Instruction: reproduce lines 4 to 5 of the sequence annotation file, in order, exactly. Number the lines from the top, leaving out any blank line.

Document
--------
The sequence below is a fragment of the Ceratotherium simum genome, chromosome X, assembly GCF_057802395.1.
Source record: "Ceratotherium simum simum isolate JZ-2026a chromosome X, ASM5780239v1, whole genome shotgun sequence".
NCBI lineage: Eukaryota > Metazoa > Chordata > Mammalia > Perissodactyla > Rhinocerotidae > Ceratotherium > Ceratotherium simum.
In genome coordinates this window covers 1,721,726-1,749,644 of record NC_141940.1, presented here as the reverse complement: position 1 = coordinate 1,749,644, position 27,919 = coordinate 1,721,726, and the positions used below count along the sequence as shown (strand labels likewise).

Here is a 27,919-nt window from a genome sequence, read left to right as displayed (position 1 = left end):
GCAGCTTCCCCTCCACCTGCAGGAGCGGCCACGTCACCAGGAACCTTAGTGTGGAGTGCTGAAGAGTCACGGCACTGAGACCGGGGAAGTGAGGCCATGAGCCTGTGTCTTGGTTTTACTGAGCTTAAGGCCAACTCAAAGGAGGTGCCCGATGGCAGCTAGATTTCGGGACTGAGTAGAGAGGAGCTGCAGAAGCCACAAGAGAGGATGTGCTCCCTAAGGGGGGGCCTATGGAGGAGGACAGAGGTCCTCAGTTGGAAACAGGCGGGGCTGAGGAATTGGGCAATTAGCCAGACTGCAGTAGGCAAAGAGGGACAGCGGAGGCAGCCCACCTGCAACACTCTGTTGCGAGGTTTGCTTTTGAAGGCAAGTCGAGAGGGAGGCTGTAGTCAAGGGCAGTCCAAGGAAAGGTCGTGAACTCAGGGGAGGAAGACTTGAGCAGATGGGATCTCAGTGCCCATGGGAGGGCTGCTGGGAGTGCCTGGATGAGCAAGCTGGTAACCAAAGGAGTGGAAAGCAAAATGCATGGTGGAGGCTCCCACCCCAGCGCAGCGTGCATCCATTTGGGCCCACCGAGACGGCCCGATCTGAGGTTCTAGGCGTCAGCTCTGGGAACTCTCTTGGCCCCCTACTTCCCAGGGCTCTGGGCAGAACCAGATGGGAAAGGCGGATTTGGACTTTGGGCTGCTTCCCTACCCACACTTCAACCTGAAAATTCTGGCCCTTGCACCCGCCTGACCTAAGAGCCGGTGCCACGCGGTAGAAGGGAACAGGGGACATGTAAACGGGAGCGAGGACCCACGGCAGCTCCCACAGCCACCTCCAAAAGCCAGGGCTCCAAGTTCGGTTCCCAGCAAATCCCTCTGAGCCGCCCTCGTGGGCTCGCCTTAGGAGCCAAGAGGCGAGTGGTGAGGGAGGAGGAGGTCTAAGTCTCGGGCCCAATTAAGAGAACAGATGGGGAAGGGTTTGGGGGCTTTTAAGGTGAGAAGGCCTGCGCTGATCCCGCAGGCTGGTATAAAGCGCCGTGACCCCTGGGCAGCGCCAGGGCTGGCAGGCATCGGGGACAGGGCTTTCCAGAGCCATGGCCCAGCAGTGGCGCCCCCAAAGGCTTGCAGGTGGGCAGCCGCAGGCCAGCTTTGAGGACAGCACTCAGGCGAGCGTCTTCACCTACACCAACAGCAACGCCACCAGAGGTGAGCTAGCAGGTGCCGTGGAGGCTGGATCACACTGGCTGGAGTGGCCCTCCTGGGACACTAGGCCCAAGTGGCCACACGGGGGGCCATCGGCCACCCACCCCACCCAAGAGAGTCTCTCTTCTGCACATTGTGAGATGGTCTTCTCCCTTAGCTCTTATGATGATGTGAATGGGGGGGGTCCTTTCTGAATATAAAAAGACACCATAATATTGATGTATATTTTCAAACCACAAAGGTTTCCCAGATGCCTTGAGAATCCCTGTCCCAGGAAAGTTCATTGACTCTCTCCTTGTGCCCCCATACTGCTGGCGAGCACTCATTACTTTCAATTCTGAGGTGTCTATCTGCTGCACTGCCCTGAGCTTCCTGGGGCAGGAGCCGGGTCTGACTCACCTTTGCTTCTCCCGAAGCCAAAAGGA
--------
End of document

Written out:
In genome coordinates this window covers 1,721,726-1,749,644 of record NC_141940.1, presented here as the reverse complement: position 1 = coordinate 1,749,644, position 27,919 = coordinate 1,721,726, and the positions used below count along the sequence as shown (strand labels likewise).

Here is a 27,919-nt window from a genome sequence, read left to right as displayed (position 1 = left end):